Thus, some of the major factors that negatively impact on the value chain of crops like mangos are poor feeder roads. There is a light at the end of the tunnel, however: the government began an agriculture-oriented infrastructure plan in 2016 (which has taken off slowly due to election debacles in 2017). There are also realizable goals such as ease of land access, which is already going on in many parts of the country in 2018. Farmers can now win lotteries to acquire land for free especially in impoverished areas.

Storage & Processing Plants

At least $1.8 million is the necessary amount for a processing plant that can serve a small region. The current processors work at a marginal 40 to 60 percent in capacity. They also usually need frequent repair and upgrades. To alleviate these issues, the government can help set up new modern operating plants, attract the private sector into processing or upgrade the existing facilities.

The government of Kenya has a program known as the Big Four Agenda in which farm-level processing is one of its provisions.  Among the initiatives of the program is to enhance the productivity of rural industries, some of which are farmer-run.

The happy news is that such SACCO-operated rudimentary processing plants are now in vogue. For instance, a story by the Daily Nation shows that Karurumo Horticultural Self-Help Group in Embu has its own processor. It consists of a cheap cold storage area that runs on a charcoal cooling mechanism.  The latter equipment is for phasing off the crops’ harvest-time temperatures before they undergo storage in the modern cooling facility.

The same facility has a cold processor that makes pulp and juice from the fruit. It runs under a solar dryer that operates efficiently at 1000 kilos of sliced mangoes which it dries ready for processing. This means that even where the dried mango products are left unsold, they have a longer freshness duration than ones left to rot in the farms.

Similar technique abound in the neighboring Machakos county. Here, farmers have also adopted a charcoal cooler which phases off heat from the stored produce together with the dampness in the hydrated charcoal. The heat does not come from any electric source other than residual sand in the brick cooler next to the charcoal cooler. Therefore, this is a technique that can help in storage and processing even in areas experiencing no rural electrification.

Subsidy Marketing & Credit

The concept of subsidy marketing where the government supplies seeds, finance and other incentives and takes a share of the farmers’ revenue is yet to mature in Kenya. Currently, it is supplemented by private and NGO financing in  the country’s mango sector.

One such region in need of financing is the Eastern region that constitutes Machakos and Kitui counties. According to a study that Financial Sector Deepening (FSD) Kenya commissioned, these counties have 91 percent of family growers who supply 80% of the region’s total mango output. They do not have effective production means due to financial restraints.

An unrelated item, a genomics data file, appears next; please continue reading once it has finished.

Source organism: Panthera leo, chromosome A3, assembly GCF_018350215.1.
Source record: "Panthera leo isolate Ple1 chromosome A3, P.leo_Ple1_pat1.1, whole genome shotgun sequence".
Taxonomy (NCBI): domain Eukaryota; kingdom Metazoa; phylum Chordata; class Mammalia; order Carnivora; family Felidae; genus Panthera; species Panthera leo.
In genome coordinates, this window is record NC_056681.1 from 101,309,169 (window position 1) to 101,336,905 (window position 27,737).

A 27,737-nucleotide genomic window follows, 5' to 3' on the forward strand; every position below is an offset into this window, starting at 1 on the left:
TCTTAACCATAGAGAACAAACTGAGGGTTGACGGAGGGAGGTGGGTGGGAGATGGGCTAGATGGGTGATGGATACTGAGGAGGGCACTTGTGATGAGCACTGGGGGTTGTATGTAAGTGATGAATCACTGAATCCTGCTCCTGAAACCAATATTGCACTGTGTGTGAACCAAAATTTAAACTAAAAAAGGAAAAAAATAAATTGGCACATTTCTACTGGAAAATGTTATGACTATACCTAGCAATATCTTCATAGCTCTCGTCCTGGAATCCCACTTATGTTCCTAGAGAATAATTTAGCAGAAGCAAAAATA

The study by FSD also paints a picture of disparity between farmers who are financed and those without funding. For instance, Kitui or Machakos family growers without financing only make 52 percent revenue in comparison with their large plantation counterparts who reap 92 percent. This state of affairs even transfers to the suppliers: small exporters only make 17 percent profit yearly while grounded ones make 52 percent yearly revenue.

Some private financing or subsidy system suggestions include an improvised amount of $.6.34M for the region for rotational implement sharing. This credit would supply farmers in this specific region with an ability to spray their crops without missing critical seasons of pest eradication throughout the growth period. The incentive would also eradicate pest-ridden mangos that fetch low prices in the market. There is also an assessment that some $25 million would be necessary to support farmers in the region during the post-harvest routines.

A cautionary tale about farmers’ financing is possible breach of payment. One way out is to tailor the credit schemes in a cooperative approach where farmers receive only what they can be able to repay. There is also the incentive to distribute the capital over a long period or offer a line of credit where farmers borrow only when they need the capital without exceeding a credit cap.

Here is a sample note on the main sources of mango farmers’ financing currently, according to FSD’s field survey in Machakos and Kitui:

•Informal credit accounts for 10.6 percent of financing.

•Banks, microfinance, and cooperatives provide 4.4 percent of all financing.

•Savings which can be personal or cooperate supply the bulk of funding at 85 percent.

The above statistics show a case where most mango farmers rely on themselves to finance their activities. Lack of funds can derail the acquisition of implements such as sprays, pruning tools and labor when the family growers need them most.

A 2011 study in Embu, in upper Eastern mango belt also revealed interesting findings on possible improvements when famers accessed credit. Without credit, a typical mango farmer would reap just 18,678 kilograms of the fruit from one acre. This changed to 121,325 kilograms with the offer of financing, a 549 percent difference. To round the figures off, this meant 326 percent of additional returns for each fruit with every credit offer.

In terms of subsidies, the bulk of Kenya mangos as with other crops, get allocations under the Ministry of Agriculture and Irrigation. The main offers are non-financial and intermittent. They include free certified seeds and fertilizers. There are also partnerships with international relief providers for subsidization programs.


Therefore, what ails the mango sector is infrastructure underdevelopment, poor storage and marketing finance, among others. Nevertheless, incentives by farmers’ cooperatives has alleviated some of these challenges. For instance in Central Kenya, farmers make chips out of their mango rejects. In Upper and Lower Eastern, family growers gang up to process and dry their fruits with solar dryers and charcoal coolers to prevent losses. With new financing models from informal sources, it is also apparent that a farmer can make a 549 percent difference in yields compared to making do with no such finance. It is therefore a matter of time before the mango sector gets back on track.